Thursday, October 27, 2005

Make Sure Your High Rise is Low Risk!

There are currently over 100 Las Vegas high rise projects approved by the Clark County Commission and more on the way as developers from all over the world are vying for a spot along the hot Las Vegas Strip. Fueling the Las Vegas condo market are retiring baby boomers who are purchasing second and even third homes in warm climates with low or no taxes, as well as an emerging generation of young urban professionals who prefer the low maintenance high rise as a counterpart to their harried business lives. Fears of overbuilding have been put to rest by millions in market studies showing that only the tip of the burgeoning condo market has yet been realized.

But despite brisk sales, Krystle Sands, a 568 unit luxury high rise condominium project scheduled to be built in a premium location on the site of the former Algiers Hotel, closed its doors. The land was adjacent to a parcel zoned for a new hotel and casino already owned by Turnberry Associates, and Turnberry ended up purchasing the project when its development proved unfeasible. Several previous projects, most notably the Versailles and the Magestic (which reopened and then closed down again), suffered the same fate. And Las Vegas real estate experts predict more to come.

Conversely, investors in the sizzling Cosmopolitan Resort and Casino experienced spectacular gains as over 1200 units were sold in little more than a month. And buyers in this luxury project have more windfalls to look forward to as the second tower was just released and the general public is just beginning to realize how incredible the proposed $4 billion dollar MGM City Center directly to the south is going to be.

The difference? Developer Bruce Eichner of the Cosmopolitan had final financing in place before the first units were even put on the market. Eichner had already proven himself previously in both the Miami and New York markets. Investors who placed reservations with Krystle Sands will eventually get refunds on deposits that were held in escrow, but they have lost months of valuable time and possibly over a hundred thousand dollars in appreciation that investors in Cosmopolitan garnered during the same period.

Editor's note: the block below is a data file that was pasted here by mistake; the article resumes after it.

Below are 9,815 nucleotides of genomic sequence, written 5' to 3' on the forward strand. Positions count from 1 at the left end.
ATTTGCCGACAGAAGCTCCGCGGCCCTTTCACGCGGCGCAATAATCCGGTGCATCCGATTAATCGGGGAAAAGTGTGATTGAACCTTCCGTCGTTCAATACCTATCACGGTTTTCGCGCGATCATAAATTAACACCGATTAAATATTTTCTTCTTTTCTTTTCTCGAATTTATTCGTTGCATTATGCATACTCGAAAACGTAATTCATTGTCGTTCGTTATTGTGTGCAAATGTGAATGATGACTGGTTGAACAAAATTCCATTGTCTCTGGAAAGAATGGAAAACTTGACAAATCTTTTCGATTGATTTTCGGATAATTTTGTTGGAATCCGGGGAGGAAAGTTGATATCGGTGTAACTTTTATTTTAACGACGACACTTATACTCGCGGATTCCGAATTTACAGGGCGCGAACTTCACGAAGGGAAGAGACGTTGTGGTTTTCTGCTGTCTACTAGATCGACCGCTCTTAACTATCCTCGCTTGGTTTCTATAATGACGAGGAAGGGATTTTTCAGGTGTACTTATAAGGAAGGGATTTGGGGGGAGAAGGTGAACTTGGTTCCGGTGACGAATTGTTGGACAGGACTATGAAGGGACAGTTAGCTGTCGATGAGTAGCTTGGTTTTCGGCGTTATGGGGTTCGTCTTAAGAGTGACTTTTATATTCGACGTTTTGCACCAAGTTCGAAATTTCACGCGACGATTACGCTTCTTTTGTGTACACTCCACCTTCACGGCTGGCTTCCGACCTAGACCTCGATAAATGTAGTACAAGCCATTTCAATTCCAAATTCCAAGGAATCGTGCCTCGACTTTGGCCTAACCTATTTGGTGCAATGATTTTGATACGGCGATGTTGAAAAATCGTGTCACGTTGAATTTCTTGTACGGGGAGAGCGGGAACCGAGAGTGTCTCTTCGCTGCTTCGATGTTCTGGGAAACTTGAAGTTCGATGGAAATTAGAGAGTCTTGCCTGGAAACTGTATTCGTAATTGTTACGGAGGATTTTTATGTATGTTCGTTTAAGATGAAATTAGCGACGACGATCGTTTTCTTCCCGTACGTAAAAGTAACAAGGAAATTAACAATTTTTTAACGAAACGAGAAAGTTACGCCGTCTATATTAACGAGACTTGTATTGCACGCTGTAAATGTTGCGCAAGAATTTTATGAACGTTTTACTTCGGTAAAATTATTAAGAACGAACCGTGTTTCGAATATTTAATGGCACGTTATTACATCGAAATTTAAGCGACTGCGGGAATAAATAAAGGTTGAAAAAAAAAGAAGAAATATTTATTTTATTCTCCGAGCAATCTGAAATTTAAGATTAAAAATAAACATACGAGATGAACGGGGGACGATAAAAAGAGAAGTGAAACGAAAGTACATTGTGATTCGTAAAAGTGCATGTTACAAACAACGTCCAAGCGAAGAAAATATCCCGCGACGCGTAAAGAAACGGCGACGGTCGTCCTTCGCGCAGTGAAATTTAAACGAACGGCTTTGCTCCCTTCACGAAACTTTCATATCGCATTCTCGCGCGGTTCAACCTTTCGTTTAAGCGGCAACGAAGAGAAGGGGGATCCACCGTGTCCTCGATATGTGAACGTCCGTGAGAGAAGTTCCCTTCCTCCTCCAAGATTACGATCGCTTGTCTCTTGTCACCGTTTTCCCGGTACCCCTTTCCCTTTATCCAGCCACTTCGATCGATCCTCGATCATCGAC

According to Victor Altomare, developer of Ivana, “Unless a residential condo is at $600-$800 per foot, I question the project's viability. Construction costs the same next to the Bellagio or on an old downtown redevelopment site. Although land is expensive, it's content is minor compared to construction costs. A hotel condo needs to be forward priced at $800-$1,200 per foot, or it's just not viable. Land and construction costs are skyrocketing, which inevitably means fabulous capital gains for the buyer upon delivery. In the short to medium term (2-5 years) capital gains in Vegas are assured. The risk for buyers is the knowledge, experience and judgment of the developer in forward pricing accurately. The trick for buyers and their estate agents will be to buy in a project where the developer has charged enough in the first place!”

How can would-be investors cash in on the profits? Pick an experienced real estate agent who knows the market and has researched the developers! “We’re happy to say that we did not have a single customer in the Krystle Sands development,” said local Las Vegas Realtor Judy Campbell of the Tonnesen Team at Prudential Americana. “We had researched the project and were just unsure of the developer’s ability to deliver, so we tried to give our clients better alternatives. We were lucky to be able to reserve over 100 units for our customers in the Cosmopolitan so far, and we have more waiting for the second tower.” Some of the Tonnesen Team top picks for current developments include Cosmopolitan Resort, the Residences at MGM Grand, Hard Rock Hotel and Casino, Las Ramblas, Streamline Towers and the Palms. For information and reservations on any of these Las Vegas preconstruction condos call your Las Vegas high rise real estate experts from Prudential Americana at 702-596-7821.